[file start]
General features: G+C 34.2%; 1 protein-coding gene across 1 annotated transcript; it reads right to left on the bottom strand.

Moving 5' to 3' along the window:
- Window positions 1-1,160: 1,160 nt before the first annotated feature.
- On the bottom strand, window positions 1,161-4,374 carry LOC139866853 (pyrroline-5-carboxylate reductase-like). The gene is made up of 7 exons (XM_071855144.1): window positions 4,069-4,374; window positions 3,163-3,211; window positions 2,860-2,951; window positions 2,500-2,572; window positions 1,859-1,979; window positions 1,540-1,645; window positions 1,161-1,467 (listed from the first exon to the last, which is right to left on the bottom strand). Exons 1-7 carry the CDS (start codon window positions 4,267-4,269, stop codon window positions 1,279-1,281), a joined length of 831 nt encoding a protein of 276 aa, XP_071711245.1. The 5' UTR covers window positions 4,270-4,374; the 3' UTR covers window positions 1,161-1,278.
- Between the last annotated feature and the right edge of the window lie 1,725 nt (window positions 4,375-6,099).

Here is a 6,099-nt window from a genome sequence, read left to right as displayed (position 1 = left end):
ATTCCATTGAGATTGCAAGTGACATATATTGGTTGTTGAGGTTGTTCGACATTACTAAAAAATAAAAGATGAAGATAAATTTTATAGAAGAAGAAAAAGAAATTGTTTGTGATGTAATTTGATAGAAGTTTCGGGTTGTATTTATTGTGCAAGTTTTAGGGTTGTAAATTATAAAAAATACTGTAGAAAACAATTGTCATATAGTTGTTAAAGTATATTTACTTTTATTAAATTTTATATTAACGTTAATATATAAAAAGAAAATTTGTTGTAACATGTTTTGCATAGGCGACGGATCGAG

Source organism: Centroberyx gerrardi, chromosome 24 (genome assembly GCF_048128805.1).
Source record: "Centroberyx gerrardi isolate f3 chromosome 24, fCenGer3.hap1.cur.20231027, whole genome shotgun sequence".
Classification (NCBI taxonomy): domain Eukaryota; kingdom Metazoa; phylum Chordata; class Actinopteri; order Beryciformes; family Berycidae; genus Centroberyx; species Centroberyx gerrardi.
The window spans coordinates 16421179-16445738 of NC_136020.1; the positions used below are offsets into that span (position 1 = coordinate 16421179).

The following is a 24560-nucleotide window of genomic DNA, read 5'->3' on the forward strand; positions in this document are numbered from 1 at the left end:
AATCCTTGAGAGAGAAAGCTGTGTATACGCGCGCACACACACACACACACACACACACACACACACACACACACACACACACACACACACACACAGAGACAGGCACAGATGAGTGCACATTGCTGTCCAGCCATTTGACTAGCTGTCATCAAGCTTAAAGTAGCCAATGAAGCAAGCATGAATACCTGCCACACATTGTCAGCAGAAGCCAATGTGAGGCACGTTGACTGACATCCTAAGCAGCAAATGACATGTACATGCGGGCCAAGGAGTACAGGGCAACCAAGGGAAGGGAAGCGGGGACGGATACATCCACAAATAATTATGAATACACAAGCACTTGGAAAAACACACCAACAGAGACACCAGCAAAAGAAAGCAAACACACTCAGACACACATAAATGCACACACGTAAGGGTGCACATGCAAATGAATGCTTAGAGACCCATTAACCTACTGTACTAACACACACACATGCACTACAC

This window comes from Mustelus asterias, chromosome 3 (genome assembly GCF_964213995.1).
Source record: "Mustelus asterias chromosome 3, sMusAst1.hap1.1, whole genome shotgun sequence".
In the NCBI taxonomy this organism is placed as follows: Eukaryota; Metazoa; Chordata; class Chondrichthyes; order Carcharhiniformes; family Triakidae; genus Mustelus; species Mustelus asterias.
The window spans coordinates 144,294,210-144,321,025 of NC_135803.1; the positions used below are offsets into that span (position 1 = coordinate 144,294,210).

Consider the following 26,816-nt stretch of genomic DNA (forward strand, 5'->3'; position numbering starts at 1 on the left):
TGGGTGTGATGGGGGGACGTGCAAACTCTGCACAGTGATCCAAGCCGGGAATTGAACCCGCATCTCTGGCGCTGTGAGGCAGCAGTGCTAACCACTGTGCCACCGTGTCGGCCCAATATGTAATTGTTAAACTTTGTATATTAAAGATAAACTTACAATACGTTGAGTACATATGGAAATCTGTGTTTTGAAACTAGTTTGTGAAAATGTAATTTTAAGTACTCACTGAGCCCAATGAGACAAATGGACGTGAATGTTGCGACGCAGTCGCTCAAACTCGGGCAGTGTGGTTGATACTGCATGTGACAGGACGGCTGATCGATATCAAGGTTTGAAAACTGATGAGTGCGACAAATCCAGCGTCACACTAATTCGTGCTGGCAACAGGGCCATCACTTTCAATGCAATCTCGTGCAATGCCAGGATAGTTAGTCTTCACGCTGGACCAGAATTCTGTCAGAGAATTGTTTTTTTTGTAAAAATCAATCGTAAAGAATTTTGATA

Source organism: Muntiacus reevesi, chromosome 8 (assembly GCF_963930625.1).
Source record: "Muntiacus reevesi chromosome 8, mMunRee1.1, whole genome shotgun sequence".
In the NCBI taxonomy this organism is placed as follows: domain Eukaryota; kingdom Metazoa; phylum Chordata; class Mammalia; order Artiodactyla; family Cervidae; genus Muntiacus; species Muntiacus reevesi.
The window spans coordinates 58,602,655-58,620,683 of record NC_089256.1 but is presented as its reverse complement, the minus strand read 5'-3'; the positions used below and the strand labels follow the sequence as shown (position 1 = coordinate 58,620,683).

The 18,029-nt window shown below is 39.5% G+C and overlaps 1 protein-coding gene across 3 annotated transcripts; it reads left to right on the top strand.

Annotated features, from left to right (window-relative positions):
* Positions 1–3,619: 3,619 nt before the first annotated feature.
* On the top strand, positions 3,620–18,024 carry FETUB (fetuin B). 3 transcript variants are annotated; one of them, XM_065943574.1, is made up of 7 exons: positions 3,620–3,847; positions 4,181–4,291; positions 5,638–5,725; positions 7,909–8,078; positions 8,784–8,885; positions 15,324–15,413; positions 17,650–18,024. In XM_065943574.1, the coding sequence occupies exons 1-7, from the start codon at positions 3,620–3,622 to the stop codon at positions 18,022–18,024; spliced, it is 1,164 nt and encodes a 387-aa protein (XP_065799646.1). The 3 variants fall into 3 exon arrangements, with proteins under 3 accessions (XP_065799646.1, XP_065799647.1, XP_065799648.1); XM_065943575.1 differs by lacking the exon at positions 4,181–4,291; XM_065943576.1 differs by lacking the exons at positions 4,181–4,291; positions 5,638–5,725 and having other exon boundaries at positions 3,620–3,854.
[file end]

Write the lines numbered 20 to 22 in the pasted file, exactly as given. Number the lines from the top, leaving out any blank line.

Source organism: Muntiacus reevesi, chromosome 8 (assembly GCF_963930625.1).
Source record: "Muntiacus reevesi chromosome 8, mMunRee1.1, whole genome shotgun sequence".
In the NCBI taxonomy this organism is placed as follows: domain Eukaryota; kingdom Metazoa; phylum Chordata; class Mammalia; order Artiodactyla; family Cervidae; genus Muntiacus; species Muntiacus reevesi.